Why rain water is used for our natural dyes

Written by [email protected] on March 24, 2007 in Dye House News

The wonderful news is that it is raining! For the first time since Christmas. Tap, spring and even river water (I've tried them all) in our part of the Pyrénées are very very hard. While some natural dyes positively glow in this, dyes such as brazil-wood, logwood and cochineal do not and these we usually dye in rain water. We are running very low in shades produced with these natural dyes, so we are very relieved to see the rain.

Crewel Wool

As always at this time of year demand is increasing and I have had my fingers crossed for quite a few weeks that I don't have a run on some of the purples or reds.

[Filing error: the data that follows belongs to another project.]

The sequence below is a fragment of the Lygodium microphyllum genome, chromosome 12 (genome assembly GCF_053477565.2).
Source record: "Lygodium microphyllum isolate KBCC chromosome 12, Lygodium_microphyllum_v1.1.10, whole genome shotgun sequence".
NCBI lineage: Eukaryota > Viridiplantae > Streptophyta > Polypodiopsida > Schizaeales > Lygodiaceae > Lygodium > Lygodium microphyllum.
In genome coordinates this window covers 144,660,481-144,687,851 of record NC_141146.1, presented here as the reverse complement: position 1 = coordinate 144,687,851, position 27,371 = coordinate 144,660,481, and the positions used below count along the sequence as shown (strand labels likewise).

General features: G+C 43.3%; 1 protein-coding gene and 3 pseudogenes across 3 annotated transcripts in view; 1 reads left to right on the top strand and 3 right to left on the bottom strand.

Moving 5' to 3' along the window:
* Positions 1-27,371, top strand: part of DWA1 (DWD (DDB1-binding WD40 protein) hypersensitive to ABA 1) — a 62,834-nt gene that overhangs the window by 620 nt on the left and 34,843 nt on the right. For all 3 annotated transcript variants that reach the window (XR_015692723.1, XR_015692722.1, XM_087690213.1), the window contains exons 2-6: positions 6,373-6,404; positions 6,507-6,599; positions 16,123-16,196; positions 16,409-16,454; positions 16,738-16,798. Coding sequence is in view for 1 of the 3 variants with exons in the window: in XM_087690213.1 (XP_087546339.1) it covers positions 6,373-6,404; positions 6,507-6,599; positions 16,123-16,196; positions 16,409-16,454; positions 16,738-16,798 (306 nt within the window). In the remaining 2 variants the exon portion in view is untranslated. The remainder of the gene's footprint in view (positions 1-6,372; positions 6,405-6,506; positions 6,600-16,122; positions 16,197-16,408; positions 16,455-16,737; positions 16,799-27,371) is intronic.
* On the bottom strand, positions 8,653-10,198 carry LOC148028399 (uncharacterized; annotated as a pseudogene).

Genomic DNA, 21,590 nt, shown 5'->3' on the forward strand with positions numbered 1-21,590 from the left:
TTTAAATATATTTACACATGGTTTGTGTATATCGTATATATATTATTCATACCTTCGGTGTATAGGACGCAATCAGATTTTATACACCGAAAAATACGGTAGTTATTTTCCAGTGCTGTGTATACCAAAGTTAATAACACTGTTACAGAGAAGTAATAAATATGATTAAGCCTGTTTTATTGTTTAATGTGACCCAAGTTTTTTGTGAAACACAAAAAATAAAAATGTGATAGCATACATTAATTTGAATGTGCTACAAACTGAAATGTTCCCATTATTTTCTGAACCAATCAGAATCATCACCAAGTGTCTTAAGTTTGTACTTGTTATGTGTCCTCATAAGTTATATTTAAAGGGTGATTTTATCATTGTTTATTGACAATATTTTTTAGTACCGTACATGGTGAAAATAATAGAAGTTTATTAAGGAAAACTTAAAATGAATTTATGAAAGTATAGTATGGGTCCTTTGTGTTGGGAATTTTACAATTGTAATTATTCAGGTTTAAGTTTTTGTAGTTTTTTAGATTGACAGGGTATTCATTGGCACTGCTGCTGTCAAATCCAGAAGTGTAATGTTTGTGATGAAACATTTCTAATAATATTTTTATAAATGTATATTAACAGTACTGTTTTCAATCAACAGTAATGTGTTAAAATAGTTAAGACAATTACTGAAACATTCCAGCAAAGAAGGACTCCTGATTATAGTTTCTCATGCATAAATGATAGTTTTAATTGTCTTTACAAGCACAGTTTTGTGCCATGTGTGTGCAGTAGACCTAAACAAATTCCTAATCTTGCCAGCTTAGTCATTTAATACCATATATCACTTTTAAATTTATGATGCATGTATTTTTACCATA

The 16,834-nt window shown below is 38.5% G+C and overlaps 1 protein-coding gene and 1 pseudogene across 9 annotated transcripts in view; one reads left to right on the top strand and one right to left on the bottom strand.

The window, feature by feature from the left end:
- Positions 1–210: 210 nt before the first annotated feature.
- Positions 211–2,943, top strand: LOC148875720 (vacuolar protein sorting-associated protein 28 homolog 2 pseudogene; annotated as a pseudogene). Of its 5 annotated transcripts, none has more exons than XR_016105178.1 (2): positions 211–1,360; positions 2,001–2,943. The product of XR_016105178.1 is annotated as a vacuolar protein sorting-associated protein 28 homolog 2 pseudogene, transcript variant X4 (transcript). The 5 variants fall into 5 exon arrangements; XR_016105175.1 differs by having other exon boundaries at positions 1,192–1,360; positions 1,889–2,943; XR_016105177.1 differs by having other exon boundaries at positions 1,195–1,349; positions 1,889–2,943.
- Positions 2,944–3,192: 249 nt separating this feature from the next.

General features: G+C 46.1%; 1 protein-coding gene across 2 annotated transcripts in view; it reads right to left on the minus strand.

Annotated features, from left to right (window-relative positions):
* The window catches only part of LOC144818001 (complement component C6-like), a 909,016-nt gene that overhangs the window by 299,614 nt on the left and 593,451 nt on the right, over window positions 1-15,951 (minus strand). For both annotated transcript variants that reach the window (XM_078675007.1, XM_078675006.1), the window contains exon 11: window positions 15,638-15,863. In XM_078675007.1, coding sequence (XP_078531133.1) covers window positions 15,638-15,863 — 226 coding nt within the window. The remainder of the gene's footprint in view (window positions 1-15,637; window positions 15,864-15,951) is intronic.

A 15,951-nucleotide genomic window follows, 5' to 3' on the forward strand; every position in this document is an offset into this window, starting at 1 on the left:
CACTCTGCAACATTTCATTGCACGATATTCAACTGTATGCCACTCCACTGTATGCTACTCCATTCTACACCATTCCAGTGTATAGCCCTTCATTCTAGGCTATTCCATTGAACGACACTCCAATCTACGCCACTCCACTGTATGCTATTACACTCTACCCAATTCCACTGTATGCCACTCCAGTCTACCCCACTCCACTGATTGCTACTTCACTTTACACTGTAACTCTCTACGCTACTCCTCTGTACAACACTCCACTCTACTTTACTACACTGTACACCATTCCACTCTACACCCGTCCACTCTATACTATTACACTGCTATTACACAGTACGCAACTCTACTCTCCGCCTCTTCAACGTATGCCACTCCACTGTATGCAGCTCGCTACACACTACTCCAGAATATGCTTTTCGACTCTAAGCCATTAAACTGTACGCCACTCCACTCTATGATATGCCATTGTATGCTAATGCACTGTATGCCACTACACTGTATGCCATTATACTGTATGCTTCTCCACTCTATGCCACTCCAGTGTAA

Here is an old recipe from "The Secretes of the reuerend Maister Alexis of Piemont" (1580) which uses rain water to dye red and although brief contains a lot of dyeing wisdom.

To dye redde

Take halfe an unce of Brasyll scraped, halfe an unce of Vermilion well brayed. Boyle them together in rayne water, and put into it the bignesse of a Nut of Alome. Seeth all unto the halfe, and dye with it. You may seeth also the Brasyll twice or thrice putttyng to it at eche tyme a little Vermilion. Also you may make of it as many dyings and coloures as you wyll.

Translation courtesy of Drea Leed of Elizabethan Costume.

So now at last seething can recommence in the dye house.

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